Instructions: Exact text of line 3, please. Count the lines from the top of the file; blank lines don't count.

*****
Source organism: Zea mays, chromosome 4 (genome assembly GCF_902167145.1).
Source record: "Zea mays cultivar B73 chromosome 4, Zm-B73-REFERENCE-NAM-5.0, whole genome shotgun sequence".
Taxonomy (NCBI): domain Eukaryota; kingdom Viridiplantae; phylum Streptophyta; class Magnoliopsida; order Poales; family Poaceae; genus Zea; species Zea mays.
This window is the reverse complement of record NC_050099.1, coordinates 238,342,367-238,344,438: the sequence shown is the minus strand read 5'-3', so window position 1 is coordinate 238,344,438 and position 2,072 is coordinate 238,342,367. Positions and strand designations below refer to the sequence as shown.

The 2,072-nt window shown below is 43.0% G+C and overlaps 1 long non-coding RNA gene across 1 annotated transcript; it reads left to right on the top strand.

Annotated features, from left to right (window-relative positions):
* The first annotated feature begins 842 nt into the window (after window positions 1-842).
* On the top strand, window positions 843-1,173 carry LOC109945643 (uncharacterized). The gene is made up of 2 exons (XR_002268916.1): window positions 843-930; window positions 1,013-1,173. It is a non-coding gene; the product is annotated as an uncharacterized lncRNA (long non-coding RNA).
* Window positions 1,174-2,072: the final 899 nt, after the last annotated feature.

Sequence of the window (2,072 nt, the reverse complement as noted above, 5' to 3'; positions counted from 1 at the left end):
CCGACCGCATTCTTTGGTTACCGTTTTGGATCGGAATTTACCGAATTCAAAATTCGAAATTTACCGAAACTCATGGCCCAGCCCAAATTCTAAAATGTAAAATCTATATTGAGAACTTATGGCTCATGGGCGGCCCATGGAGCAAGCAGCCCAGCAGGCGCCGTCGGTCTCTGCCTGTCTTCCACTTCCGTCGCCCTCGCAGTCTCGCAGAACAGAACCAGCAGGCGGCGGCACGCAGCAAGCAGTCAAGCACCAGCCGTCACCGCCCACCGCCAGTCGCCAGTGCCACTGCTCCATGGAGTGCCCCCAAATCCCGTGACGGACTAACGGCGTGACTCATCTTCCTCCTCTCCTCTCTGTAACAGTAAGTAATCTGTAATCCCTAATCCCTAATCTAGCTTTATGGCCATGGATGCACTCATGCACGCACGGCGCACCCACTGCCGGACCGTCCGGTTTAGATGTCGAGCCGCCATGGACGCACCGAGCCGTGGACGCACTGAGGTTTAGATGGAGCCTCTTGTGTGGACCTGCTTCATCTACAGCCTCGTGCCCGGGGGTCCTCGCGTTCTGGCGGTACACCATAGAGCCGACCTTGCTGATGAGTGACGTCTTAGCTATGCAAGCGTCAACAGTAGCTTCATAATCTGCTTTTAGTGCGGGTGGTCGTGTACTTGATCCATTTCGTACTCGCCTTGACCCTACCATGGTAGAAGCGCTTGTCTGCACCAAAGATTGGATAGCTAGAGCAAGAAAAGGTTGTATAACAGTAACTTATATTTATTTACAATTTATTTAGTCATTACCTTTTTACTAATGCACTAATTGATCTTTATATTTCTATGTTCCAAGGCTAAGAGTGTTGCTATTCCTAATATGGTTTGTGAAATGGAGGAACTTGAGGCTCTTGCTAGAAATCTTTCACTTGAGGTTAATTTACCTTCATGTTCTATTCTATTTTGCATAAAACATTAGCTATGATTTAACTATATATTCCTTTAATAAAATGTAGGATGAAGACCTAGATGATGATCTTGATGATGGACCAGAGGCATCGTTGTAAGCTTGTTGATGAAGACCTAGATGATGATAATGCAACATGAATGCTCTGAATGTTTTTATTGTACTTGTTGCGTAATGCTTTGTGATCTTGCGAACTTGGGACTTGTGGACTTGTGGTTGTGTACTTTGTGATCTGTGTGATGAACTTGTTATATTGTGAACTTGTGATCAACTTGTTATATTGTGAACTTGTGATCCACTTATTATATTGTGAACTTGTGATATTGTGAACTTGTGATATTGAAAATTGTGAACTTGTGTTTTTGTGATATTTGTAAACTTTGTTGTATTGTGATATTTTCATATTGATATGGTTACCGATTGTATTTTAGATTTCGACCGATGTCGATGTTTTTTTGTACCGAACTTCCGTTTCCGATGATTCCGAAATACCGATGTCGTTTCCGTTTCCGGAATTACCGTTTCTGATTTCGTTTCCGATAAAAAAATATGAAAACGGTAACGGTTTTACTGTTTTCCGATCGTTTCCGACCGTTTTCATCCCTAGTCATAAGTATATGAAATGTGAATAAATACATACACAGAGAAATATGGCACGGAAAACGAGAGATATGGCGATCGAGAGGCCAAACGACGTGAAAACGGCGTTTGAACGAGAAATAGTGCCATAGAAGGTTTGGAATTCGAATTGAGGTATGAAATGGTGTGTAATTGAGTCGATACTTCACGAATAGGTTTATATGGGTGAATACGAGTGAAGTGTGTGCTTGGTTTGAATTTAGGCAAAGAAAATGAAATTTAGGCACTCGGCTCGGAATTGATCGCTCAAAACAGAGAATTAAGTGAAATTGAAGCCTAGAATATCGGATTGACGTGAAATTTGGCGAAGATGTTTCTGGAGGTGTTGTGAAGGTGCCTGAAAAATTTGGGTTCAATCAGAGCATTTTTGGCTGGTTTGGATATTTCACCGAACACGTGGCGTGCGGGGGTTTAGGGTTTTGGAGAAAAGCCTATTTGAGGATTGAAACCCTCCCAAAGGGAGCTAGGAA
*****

Taxonomy (NCBI): domain Eukaryota; kingdom Viridiplantae; phylum Streptophyta; class Magnoliopsida; order Poales; family Poaceae; genus Zea; species Zea mays.